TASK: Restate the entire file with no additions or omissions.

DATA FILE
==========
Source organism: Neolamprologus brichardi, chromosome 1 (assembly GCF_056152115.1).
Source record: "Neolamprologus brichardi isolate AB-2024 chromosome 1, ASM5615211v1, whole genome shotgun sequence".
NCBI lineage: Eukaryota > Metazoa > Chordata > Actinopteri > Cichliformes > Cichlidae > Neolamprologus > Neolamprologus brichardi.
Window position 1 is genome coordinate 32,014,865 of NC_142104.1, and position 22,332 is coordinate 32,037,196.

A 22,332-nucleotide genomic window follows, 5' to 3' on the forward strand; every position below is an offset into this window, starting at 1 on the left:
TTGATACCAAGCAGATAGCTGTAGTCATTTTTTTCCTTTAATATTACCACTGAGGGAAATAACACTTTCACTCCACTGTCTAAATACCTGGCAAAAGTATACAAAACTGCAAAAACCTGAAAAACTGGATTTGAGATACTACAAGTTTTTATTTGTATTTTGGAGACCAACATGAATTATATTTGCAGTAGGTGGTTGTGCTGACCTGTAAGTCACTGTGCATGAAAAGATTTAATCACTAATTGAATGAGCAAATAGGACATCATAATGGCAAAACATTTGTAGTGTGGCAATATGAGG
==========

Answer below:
Source organism: Neolamprologus brichardi, chromosome 1 (assembly GCF_056152115.1).
Source record: "Neolamprologus brichardi isolate AB-2024 chromosome 1, ASM5615211v1, whole genome shotgun sequence".
NCBI lineage: Eukaryota > Metazoa > Chordata > Actinopteri > Cichliformes > Cichlidae > Neolamprologus > Neolamprologus brichardi.
Window position 1 is genome coordinate 32,014,865 of NC_142104.1, and position 22,332 is coordinate 32,037,196.

A 22,332-nucleotide genomic window follows, 5' to 3' on the forward strand; every position below is an offset into this window, starting at 1 on the left:
TTGATACCAAGCAGATAGCTGTAGTCATTTTTTTCCTTTAATATTACCACTGAGGGAAATAACACTTTCACTCCACTGTCTAAATACCTGGCAAAAGTATACAAAACTGCAAAAACCTGAAAAACTGGATTTGAGATACTACAAGTTTTTATTTGTATTTTGGAGACCAACATGAATTATATTTGCAGTAGGTGGTTGTGCTGACCTGTAAGTCACTGTGCATGAAAAGATTTAATCACTAATTGAATGAGCAAATAGGACATCATAATGGCAAAACATTTGTAGTGTGGCAATATGAGG